All the base members disclosed are formed with holes 3, 31 or 33 to receive the legs of the arch and the arch, when inserted into these holes, is held in position by the stress present in the shape of the member. Therefore removal of the arch and consequently the interchanging of secondary base members is a relatively easy and short operation. The arch 4 may be additionally held in position by a stop cord and knot that keeps the arch firmly in position even after long use.

Other ways in which the invention may be used in ball games on land or water are for example:

i. to play a normal goal game similar to basketball or water polo,

ii. to play a ball game backwards and forwards through the arch without a net (similar to returns in tennis) using the secondary base member of FIG. 4.

iii. to play a ball game using the first base member of FIG. 1 so that the base acts as a "bucket" collection point or a goal and

iv. to play a relay game using either the first base member alone or the secondary base member of FIG. 2 with players dribbling or carrying either a ball or one of the batons or a quoit.

When the invention is to be used for example against the side or end of a swimming pool semi-circular or half-square surrounds may be used for convenience instead of surround 27 to prevent players approaching too close to the goal. FIG. 7 illustrates a further alternative embodiment which is a variation of the embodiment of FIG. 5 and 6 and in which the arch 4 is not used.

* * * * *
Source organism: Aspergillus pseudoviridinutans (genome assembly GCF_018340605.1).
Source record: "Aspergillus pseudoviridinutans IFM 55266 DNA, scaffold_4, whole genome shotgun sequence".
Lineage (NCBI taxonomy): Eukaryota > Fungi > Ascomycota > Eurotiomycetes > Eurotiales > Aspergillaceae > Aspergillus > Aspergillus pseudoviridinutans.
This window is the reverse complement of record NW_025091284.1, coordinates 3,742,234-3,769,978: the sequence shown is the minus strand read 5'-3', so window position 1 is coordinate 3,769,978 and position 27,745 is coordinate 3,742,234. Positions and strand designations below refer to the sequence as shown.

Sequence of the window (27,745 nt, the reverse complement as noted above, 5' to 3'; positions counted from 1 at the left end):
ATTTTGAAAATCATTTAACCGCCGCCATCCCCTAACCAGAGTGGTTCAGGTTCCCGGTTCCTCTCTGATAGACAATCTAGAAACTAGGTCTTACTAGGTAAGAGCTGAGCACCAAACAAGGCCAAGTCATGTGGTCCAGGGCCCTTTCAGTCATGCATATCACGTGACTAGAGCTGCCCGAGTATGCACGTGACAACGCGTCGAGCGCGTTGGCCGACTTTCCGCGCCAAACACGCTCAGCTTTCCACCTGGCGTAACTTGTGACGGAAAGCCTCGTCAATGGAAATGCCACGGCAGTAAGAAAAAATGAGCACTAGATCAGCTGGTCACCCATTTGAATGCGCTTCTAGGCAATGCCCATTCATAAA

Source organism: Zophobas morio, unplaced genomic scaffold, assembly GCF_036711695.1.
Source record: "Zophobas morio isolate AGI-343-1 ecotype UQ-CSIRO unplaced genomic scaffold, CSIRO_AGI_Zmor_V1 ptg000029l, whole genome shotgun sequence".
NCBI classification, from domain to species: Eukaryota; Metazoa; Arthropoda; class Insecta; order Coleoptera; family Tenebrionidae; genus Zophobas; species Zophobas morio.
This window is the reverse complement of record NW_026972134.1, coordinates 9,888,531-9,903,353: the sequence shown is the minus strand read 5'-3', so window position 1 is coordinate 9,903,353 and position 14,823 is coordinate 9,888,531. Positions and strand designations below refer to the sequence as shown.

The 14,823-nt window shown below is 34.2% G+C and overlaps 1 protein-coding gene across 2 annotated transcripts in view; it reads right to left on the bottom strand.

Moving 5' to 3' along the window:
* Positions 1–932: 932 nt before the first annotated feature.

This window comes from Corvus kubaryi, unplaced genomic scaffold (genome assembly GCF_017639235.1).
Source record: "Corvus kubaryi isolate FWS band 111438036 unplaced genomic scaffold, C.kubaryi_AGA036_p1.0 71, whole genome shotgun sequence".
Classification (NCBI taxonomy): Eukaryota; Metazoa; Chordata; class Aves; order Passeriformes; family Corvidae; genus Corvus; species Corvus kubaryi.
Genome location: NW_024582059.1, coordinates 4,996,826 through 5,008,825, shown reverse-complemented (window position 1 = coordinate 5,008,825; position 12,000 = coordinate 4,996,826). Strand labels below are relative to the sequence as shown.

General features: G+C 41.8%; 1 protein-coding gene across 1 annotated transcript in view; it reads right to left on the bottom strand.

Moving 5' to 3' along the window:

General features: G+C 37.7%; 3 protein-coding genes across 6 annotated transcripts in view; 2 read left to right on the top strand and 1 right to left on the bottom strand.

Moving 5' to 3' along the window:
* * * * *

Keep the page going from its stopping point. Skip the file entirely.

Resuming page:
This further embodiment is intended for use mainly with balls and comprises the first base member 25 over which is stretched a secondary base member in the form of collection surface 37. The secondary base member 37, as with the embodiment of FIGS. 5 and 6, has collection holes 38 and a central rotatable scoring indicator 39. The first base member 25 preferably has eight peripheral holes only four spaced holes of which are used in this embodiment. These four holes each receive one support peg 60 which supports a firm ring 61 at about 2 to 3 inches from the surface of the secondary base member 37.

As an addition to the apparatus shown in this figure the central stake pocket of the scoring indicator 39 may be adapted to receive a peg (not shown) of similar shape to the pegs 18 of FIG. 1 but having an enlarged stem. By using this arrangement quoits may be used with the embodiment. The scoring indicator 39 of this embodiment has numbers of two different colours namely blue and red so that two fives, a ten and a star are of one colour and the remainder of the other colour. When two players are to play two sets of balls are used:

i. two blue balls and one white;